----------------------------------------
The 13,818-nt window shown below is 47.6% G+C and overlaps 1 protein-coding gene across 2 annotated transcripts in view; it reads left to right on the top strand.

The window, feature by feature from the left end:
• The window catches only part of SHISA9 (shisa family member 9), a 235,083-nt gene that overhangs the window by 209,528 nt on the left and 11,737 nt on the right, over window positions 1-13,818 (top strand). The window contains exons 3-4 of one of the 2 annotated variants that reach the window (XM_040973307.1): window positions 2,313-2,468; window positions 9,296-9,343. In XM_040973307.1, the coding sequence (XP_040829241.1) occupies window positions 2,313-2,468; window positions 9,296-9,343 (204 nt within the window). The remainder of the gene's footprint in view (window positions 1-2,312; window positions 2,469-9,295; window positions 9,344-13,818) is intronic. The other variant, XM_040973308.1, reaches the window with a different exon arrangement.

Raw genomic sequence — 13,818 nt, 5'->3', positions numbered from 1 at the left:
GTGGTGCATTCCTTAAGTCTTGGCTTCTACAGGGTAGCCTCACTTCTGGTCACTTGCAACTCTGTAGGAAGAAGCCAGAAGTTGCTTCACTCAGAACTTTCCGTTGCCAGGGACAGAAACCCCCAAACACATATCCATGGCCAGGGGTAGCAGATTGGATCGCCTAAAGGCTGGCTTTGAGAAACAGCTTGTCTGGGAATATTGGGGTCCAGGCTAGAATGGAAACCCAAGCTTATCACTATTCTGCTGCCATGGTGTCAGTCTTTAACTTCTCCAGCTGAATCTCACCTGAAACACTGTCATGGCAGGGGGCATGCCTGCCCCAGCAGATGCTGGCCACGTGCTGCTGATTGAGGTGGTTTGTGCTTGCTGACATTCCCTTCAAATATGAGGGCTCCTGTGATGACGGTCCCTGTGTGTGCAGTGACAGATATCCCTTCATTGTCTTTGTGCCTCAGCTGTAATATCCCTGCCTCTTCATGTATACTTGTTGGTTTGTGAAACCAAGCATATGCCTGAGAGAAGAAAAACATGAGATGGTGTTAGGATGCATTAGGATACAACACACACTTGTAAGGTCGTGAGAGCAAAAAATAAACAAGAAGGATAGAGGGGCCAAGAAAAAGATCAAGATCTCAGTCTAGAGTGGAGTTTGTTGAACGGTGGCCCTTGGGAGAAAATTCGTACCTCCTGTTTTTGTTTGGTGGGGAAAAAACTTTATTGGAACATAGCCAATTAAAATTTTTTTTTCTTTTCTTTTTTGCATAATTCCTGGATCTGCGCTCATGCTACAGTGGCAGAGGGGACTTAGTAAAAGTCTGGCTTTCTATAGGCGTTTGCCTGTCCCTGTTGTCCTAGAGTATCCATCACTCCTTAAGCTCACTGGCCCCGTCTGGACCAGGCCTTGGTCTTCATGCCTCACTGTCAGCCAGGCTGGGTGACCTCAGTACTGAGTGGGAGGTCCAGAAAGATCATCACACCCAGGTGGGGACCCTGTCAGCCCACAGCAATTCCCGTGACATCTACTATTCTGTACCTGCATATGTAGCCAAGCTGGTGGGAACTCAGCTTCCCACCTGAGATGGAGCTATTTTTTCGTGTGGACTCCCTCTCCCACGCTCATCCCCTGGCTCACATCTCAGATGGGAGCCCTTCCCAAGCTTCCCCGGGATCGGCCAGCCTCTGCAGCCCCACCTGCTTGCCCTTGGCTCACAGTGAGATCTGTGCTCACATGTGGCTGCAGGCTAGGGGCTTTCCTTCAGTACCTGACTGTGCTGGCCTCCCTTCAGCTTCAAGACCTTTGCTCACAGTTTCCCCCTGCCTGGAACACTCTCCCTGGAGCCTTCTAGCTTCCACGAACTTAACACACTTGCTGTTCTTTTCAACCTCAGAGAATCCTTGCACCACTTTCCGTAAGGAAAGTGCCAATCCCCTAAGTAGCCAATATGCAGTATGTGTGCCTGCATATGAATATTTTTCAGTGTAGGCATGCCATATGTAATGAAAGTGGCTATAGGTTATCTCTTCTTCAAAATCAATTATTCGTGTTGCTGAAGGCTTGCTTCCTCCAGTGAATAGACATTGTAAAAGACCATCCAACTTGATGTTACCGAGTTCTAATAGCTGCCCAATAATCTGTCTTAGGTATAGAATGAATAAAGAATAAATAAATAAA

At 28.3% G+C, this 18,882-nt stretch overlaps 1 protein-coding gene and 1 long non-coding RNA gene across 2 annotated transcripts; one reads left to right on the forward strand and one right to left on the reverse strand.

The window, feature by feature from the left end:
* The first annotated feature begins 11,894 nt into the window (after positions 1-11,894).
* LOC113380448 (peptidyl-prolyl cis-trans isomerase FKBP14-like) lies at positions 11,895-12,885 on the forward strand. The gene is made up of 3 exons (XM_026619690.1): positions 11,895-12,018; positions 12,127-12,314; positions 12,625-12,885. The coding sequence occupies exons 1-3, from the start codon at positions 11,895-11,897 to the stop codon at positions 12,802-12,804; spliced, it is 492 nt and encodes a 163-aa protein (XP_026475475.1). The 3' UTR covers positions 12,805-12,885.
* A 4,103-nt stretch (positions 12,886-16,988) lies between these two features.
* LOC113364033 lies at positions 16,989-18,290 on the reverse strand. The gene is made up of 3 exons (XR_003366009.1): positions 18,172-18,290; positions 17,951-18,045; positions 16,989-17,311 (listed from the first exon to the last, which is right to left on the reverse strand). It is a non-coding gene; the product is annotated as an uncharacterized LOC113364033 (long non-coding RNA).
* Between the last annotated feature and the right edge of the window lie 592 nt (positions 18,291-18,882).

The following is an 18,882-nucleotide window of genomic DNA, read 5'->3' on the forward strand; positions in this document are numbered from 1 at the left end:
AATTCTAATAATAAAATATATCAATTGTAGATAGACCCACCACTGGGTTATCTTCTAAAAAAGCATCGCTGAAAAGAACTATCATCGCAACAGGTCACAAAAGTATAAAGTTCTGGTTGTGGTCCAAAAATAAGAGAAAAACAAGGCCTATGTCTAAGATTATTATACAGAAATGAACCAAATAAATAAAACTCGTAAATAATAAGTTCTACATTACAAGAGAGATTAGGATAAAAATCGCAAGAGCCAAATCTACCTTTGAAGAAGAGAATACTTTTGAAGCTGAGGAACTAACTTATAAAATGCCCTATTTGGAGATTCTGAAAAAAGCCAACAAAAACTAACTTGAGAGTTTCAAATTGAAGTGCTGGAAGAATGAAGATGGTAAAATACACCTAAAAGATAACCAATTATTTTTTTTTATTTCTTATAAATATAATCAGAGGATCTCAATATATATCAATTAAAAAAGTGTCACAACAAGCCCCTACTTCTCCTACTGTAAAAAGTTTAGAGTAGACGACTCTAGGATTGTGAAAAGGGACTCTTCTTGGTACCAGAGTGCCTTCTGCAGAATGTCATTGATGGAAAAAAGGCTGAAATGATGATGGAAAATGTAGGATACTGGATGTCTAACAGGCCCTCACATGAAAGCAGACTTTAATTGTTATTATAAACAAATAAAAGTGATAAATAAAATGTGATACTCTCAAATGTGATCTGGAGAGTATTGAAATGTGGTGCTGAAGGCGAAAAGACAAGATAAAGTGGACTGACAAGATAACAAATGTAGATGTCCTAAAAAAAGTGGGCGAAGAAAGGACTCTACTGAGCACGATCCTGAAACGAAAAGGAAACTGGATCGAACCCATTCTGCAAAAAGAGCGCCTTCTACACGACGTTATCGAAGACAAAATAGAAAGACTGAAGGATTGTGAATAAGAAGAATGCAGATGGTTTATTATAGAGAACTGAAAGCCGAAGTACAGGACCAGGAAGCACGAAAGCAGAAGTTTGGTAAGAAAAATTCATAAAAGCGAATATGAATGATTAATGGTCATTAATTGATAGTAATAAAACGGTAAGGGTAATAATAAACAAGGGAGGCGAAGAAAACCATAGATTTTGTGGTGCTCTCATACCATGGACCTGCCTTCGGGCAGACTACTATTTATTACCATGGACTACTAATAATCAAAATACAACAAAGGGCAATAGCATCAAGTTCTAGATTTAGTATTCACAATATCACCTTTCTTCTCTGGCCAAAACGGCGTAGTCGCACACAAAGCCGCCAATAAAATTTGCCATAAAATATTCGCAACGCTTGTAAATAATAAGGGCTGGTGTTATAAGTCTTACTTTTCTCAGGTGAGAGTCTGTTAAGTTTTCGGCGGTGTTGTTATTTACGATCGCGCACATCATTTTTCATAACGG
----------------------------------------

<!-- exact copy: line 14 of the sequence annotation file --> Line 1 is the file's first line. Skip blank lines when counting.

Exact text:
AATTCTAATAATAAAATATATCAATTGTAGATAGACCCACCACTGGGTTATCTTCTAAAAAAGCATCGCTGAAAAGAACTATCATCGCAACAGGTCACAAAAGTATAAAGTTCTGGTTGTGGTCCAAAAATAAGAGAAAAACAAGGCCTATGTCTAAGATTATTATACAGAAATGAACCAAATAAATAAAACTCGTAAATAATAAGTTCTACATTACAAGAGAGATTAGGATAAAAATCGCAAGAGCCAAATCTACCTTTGAAGAAGAGAATACTTTTGAAGCTGAGGAACTAACTTATAAAATGCCCTATTTGGAGATTCTGAAAAAAGCCAACAAAAACTAACTTGAGAGTTTCAAATTGAAGTGCTGGAAGAATGAAGATGGTAAAATACACCTAAAAGATAACCAATTATTTTTTTTTATTTCTTATAAATATAATCAGAGGATCTCAATATATATCAATTAAAAAAGTGTCACAACAAGCCCCTACTTCTCCTACTGTAAAAAGTTTAGAGTAGACGACTCTAGGATTGTGAAAAGGGACTCTTCTTGGTACCAGAGTGCCTTCTGCAGAATGTCATTGATGGAAAAAAGGCTGAAATGATGATGGAAAATGTAGGATACTGGATGTCTAACAGGCCCTCACATGAAAGCAGACTTTAATTGTTATTATAAACAAATAAAAGTGATAAATAAAATGTGATACTCTCAAATGTGATCTGGAGAGTATTGAAATGTGGTGCTGAAGGCGAAAAGACAAGATAAAGTGGACTGACAAGATAACAAATGTAGATGTCCTAAAAAAAGTGGGCGAAGAAAGGACTCTACTGAGCACGATCCTGAAACGAAAAGGAAACTGGATCGAACCCATTCTGCAAAAAGAGCGCCTTCTACACGACGTTATCGAAGACAAAATAGAAAGACTGAAGGATTGTGAATAAGAAGAATGCAGATGGTTTATTATAGAGAACTGAAAGCCGAAGTACAGGACCAGGAAGCACGAAAGCAGAAGTTTGGTAAGAAAAATTCATAAAAGCGAATATGAATGATTAATGGTCATTAATTGATAGTAATAAAACGGTAAGGGTAATAATAAACAAGGGAGGCGAAGAAAACCATAGATTTTGTGGTGCTCTCATACCATGGACCTGCCTTCGGGCAGACTACTATTTATTACCATGGACTACTAATAATCAAAATACAACAAAGGGCAATAGCATCAAGTTCTAGATTTAGTATTCACAATATCACCTTTCTTCTCTGGCCAAAACGGCGTAGTCGCACACAAAGCCGCCAATAAAATTTGCCATAAAATATTCGCAACGCTTGTAAATAATAAGGGCTGGTGTTATAAGTCTTACTTTTCTCAGGTGAGAGTCTGTTAAGTTTTCGGCGGTGTTGTTATTTACGATCGCGCACATCATTTTTCATAACGG